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Issue № 257

Getting Started with Ruby on Rails

by Published in Application Development, JavaScript, The Server Side28 Comments

You’ve probably heard about Ruby on Rails by now. Your developer friends are raving about it, talking about how they wrote an application in less than half the time it would have taken using some other technology, how they really enjoyed themselves instead of stressing out, and then spent their extra time on the beach. Rails sure does sound like a pretty compelling technology. But what is it, and how does it fit into the big picture of web development?

If you’re a designer, user interface architect, writer, or a software developer not yet acquainted with Rails, you might be wondering what this technology is all about. Can it really cut through the headaches so often associated with web application development? Can it turn you, the mild-mannered non-developer, into a web application programmer overnight? Is Rails really the be-all and end-all development platform? What the heck are Subversion and Git? Do I need to learn all of this just to do design for Rails?

In this article, I’ll help prepare you for your first foray into Rails by explaining what it is, how it works, and where it fits into the spectrum of web development and design. I’ll address the issues above and more, with answers geared toward non-Rails developers, designers, and other creative professionals.

This article isn’t a Rails programming tutorial. We won’t be writing code here, but I will introduce you to some of the important concepts critical to understanding how the Rails framework functions. I’ll also explain what you’ll need to know to work with Rails developers and integrate your XHTML and CSS into Rails projects.

I’ll focus on the topics and issues that I’ve learned are most important for creative people instead of boring you with gruesome technical details. Yes, you’ll have to learn what terms like “MVC” mean, for example, but only in the context of getting stuff done.

What is Rails, and why use it?

David Heinemeier Hansson, a partner at 37signals, created Ruby on Rails. As he built Basecamp, their flagship application, David extracted the application’s underpinnings and created code that he could use and re-use for software he wanted to build down the road.

The framework he created proved to be extensible, expandable, and multi-purpose. He decided to share it as open source software. A small group of developers, now known as the Rails Core Team, formed and improved and expanded the framework. After a good deal of effort, Ruby on Rails matured into a robust, solid software development platform. Today, Rails has a strong community and great documentation, and is used by thousands of developers to power hundreds of websites, such as Twitter, Blinksale, and the very site you’re reading now. There’s an even bigger list of sites over at Working with Rails.

Rails is designed to make building web applications simpler and easier. Rails provides developers with a large, easily expandable set of building blocks they can use (and re-use) to create web applications. Developers can use, integrate, and customize these components of code in any manner they choose to, to create the unique functionality they need for their application. Building software this way really helps reduce the time it takes for developers to create and later maintain their applications. It also helps to standardize the way applications get built, making it easier for many developers to collaborate and write more uniform code.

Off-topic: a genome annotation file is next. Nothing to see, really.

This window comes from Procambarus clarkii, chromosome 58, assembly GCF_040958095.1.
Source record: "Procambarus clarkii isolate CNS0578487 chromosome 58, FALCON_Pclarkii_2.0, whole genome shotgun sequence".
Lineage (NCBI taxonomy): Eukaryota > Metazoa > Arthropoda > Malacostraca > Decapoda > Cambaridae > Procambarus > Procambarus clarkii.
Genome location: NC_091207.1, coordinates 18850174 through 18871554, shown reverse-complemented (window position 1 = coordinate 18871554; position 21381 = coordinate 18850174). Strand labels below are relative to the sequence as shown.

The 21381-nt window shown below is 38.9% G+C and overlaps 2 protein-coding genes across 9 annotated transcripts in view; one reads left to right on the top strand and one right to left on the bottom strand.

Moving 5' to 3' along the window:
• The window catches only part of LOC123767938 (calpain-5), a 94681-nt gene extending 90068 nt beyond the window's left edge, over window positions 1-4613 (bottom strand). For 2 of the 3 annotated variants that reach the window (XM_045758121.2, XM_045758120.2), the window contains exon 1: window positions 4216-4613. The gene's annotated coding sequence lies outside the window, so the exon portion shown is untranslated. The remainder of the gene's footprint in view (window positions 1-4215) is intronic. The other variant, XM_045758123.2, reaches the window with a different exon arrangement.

Web designers have time-tested CSS tricks to use as a starting point, web standards to adhere to, and Photoshop workflows they can rely on. Like these tools, Rails provides standards, conventions, tools, and a foundation upon which developers can construct applications by writing customized code using pre-built Rails libraries.

Rails vs. PHP

One of the questions people often ask about Rails is how it differs from PHP. PHP is a general-purpose scripting language that can be embedded right into HTML pages, making it easy for developers to create dynamically generated web pages quickly and easily. Many web designers and most web developers have used PHP in some capacity. Because of its proliferation (it’s usually installed by default on most webhosts), PHP is often the go-to language for handling simple tasks like keeping your website’s navigation current, randomizing images on a website, and even creating a simple content management system. PHP is also useful for creating full-blown open source and commercial web applications such as WordPress, and HelpSpot, both PHP applications.

Technically speaking, we shouldn’t compare PHP, a programming language, to Rails, a web application framework. Instead, we should compare PHP to the Ruby programming language upon which Rails was built. Ruby was created in 1995 by Yukihiro “Matz” Matsumoto, and has slowly built a following, exploding in popularity and getting more mainstream attention in 2006, in no small part because of the popularity of Rails. At the time of this writing, Ruby ranks as the 9th most popular programming language in the world.

To quote the Ruby website, “Ruby is a dynamic, open source programming language with a focus on simplicity and productivity. It has an elegant syntax that is natural to read and easy to write.” This elegance and focus on simplicity makes Ruby a very approachable language for people new to programming, and offers a refreshing change of pace for seasoned developers.